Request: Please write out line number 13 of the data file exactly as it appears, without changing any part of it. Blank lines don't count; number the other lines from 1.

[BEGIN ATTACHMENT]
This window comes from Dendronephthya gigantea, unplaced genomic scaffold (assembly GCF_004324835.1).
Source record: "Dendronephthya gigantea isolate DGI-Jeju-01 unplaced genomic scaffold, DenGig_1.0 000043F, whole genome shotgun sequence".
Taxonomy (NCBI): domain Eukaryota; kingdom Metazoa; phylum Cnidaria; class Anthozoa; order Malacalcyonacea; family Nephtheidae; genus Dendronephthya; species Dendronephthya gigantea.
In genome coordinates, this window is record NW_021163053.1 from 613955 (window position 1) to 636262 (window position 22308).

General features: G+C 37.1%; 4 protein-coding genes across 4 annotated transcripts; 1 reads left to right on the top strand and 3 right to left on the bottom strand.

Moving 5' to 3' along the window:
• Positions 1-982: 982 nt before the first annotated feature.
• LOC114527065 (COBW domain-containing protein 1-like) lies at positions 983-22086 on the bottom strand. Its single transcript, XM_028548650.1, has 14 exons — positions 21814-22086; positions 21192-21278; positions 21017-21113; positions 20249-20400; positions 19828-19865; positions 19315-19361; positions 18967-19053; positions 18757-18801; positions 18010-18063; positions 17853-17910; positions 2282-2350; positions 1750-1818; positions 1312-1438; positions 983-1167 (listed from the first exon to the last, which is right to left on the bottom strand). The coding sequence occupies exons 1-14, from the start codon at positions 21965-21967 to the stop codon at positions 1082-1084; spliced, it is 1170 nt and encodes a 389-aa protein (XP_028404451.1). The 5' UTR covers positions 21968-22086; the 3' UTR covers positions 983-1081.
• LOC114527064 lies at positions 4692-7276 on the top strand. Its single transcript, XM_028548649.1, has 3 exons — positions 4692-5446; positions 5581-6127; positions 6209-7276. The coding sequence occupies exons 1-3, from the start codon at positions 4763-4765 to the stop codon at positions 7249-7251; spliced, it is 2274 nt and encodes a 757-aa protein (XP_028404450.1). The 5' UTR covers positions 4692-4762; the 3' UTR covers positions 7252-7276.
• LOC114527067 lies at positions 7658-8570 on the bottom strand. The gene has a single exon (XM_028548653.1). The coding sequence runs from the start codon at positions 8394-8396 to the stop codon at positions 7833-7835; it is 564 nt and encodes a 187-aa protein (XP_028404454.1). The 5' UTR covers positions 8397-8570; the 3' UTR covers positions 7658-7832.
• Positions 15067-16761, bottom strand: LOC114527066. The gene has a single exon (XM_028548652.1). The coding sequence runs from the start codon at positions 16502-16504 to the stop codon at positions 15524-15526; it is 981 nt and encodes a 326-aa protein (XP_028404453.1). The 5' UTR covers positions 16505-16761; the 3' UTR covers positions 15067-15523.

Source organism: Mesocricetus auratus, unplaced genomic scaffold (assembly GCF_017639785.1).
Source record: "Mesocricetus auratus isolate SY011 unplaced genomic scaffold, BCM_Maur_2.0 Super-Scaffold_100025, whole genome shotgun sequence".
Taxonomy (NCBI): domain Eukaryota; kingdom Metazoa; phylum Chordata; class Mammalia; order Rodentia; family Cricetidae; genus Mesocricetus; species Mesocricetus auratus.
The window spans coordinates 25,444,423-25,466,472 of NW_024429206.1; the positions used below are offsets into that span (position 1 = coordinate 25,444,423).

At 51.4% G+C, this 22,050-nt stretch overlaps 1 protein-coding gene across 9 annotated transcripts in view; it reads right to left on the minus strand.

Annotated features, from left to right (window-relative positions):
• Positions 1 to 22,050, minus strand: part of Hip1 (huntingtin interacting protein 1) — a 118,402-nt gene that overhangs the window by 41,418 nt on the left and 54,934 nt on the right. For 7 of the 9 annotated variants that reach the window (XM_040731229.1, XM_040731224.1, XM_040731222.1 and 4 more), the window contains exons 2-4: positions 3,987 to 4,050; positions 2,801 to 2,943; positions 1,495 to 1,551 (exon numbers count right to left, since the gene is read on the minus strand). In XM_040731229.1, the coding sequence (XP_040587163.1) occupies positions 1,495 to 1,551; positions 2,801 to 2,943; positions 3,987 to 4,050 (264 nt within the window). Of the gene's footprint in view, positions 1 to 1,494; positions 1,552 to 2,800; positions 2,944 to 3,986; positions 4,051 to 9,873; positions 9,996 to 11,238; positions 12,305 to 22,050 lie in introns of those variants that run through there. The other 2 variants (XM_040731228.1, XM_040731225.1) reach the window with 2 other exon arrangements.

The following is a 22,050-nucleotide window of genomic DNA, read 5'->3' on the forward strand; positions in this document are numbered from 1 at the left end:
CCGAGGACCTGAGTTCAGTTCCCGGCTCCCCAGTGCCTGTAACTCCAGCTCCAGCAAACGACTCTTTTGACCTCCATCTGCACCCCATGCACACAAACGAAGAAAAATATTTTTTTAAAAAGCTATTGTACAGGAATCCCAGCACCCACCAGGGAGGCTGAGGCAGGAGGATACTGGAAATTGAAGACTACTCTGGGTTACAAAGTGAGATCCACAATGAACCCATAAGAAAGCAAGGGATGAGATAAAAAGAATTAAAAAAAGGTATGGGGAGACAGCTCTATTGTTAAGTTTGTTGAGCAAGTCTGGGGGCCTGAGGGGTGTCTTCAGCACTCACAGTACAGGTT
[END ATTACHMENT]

Source record: "Mesocricetus auratus isolate SY011 unplaced genomic scaffold, BCM_Maur_2.0 Super-Scaffold_100025, whole genome shotgun sequence".